Winter Driving Winter can mean fog, rain, ice, snow, slippery roads, and poor visibility. It’s a time that can be dangerous for pedestrians, drivers, and other vehicle operators. There are some simple precautions you can take to minimize the risk of accidents and injuries. This winter season, before you get into a vehicle, take a little extra time to make sure everything in and about the vehicle is in good condition and operating correctly. Are the windshield and side windows clear? Do the windshield wipers work? Are the blades in good condition? Can you see in all the mirrors? Are the headlights...

Bomb or Other Threat Response With today’s heightened awareness of foreign or domestic terrorism, a bomb threat can occur at any time, either through the mail or by phone. A threat can also come in the form of an unidentified or suspicious object/package received or left at a worksite or place of business. While many threats are placed as pranks to create mischief or disrupt business, all bomb threats should be treated seriously. Everyone needs to be prepared and respond appropriately if they receive or see a threat. Preparing for a Bomb Threat or Other Acts of Violence Identify key emergency contact names...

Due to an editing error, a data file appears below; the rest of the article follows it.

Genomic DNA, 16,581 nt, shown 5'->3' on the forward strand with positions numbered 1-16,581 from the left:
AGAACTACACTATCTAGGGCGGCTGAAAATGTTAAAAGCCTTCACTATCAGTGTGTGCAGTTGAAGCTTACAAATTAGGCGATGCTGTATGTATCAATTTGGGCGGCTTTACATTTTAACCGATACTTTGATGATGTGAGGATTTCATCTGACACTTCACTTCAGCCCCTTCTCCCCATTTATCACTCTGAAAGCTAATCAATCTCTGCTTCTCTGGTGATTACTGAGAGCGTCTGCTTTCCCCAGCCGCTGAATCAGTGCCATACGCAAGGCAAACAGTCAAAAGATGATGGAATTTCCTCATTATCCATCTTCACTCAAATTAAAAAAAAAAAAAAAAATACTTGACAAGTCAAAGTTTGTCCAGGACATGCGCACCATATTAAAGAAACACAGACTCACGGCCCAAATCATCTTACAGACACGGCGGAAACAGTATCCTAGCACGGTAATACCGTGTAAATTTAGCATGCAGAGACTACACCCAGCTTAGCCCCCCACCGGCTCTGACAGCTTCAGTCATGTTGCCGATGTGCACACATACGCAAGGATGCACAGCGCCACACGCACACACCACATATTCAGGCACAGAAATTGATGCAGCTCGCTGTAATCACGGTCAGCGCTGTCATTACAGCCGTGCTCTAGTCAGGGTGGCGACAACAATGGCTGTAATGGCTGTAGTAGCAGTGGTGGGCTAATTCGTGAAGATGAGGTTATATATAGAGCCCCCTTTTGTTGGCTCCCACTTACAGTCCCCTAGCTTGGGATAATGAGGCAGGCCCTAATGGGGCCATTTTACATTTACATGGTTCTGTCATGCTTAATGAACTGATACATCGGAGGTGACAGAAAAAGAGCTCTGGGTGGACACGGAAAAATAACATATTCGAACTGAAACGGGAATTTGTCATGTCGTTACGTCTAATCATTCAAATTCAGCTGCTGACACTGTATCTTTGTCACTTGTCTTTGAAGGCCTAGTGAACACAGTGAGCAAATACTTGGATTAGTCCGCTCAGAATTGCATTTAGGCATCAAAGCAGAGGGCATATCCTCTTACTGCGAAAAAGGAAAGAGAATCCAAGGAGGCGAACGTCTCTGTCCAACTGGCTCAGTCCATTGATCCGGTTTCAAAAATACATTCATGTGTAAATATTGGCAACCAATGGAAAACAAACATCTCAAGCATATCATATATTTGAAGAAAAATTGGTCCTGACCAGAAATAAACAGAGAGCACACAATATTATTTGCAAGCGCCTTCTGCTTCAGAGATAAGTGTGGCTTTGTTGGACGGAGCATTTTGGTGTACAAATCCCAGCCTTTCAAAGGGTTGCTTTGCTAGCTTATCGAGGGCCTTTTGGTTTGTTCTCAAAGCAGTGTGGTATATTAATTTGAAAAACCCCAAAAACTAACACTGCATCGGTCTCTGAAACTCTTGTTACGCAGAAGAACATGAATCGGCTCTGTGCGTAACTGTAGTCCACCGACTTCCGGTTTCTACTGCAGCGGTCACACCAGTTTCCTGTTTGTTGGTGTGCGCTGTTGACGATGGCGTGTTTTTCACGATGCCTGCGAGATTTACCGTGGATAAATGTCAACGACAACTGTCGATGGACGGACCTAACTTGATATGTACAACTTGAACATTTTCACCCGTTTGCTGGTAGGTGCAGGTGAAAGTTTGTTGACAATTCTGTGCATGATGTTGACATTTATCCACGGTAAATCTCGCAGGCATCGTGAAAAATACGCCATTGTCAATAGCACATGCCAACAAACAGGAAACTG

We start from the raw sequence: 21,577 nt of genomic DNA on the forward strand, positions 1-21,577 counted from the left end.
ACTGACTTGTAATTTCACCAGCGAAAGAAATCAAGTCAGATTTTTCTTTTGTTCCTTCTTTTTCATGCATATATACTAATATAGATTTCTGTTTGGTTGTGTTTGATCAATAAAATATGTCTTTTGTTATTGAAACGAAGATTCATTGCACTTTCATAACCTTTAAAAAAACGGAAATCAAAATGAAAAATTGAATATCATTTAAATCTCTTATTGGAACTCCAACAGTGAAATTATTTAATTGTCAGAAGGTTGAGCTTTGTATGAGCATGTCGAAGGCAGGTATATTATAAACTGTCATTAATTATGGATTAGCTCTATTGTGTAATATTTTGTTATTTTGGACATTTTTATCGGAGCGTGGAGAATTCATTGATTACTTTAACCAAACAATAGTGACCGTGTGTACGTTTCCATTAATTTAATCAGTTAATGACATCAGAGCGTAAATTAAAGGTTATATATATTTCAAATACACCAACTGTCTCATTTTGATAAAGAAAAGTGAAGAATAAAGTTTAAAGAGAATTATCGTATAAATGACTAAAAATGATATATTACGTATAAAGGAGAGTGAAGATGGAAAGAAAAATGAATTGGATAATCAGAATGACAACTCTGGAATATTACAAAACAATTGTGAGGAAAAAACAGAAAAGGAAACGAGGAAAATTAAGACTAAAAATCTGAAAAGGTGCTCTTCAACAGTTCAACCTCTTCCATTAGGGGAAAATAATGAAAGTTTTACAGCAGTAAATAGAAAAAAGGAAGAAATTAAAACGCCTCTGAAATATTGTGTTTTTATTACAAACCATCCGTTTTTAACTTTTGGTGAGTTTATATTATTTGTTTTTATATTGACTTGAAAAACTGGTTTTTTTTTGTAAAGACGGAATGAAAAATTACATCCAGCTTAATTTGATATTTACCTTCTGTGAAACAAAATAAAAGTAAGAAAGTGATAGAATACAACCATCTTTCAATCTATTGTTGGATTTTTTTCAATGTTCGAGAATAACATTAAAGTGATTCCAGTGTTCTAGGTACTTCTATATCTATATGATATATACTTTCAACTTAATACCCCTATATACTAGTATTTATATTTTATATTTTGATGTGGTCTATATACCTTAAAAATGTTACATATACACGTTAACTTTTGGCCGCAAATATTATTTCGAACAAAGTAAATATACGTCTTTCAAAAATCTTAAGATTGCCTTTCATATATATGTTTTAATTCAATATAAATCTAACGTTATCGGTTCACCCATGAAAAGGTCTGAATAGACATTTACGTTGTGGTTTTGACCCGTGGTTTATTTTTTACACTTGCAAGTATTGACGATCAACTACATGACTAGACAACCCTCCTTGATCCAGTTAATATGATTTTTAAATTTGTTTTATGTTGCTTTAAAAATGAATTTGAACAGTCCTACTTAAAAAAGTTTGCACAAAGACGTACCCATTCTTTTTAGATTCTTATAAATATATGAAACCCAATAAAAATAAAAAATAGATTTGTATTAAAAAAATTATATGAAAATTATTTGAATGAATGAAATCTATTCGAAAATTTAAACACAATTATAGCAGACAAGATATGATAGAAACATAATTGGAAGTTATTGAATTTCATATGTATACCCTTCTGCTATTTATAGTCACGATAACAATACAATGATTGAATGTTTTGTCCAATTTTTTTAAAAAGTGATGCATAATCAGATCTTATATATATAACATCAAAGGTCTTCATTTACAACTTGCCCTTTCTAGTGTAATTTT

Driverless Tractor Safety We all know the most important safety feature on a tractor is YOU, the operator. In fact, drivers are so important for safety, Cal OSHA created a rule requiring an operator at the controls whenever tractors or other mobile farming equipment is moving in the field (Title 8, Section 3441, available online at www.dir.ca.gov/title8/3441.html. This rule is designed to prevent the “driverless tractor,” a situation where the driver hops off a tractor while it is in motion in order to assist field workers. This action leaves the tractor unguided by a human hand or head. Unguided, moving tractors are...

Close Calls - Take a Close Look at Close Calls A “close call” or accident without injury is easy to shrug off and forget. But, there is a danger in brushing off accidents that don’t hurt, harm or damage. When a “close call” happens, it should immediately send up a red warning flag that something was wrong, unplanned, unexpected, and could happen again. The next time it happens, it could result in serious damage, injury or death. For every accident there are usually several contributing factors, most of which can be controlled. The best way to prevent the reoccurrence of an accident...

Drywall Installation Drywall installers are at risk for back injuries, falls and respiratory exposure to dusts, including silica. Drywall sheets range from 50 to 120 pounds each.  Handle these sheets with care during transport and installation to prevent strains and sprains to backs, shoulders, and arms.  First, have the sheets delivered and stacked as close to the installation site as possible.  Next, use forklifts, dollies, and drywall lifts and/or jacks to move and position sheets. Minimize hand carrying and installation.  Pick up one sheet at a time.  Special sheet gripper tools or grip-dot gloves help you hold sheets securely without exerting a lot...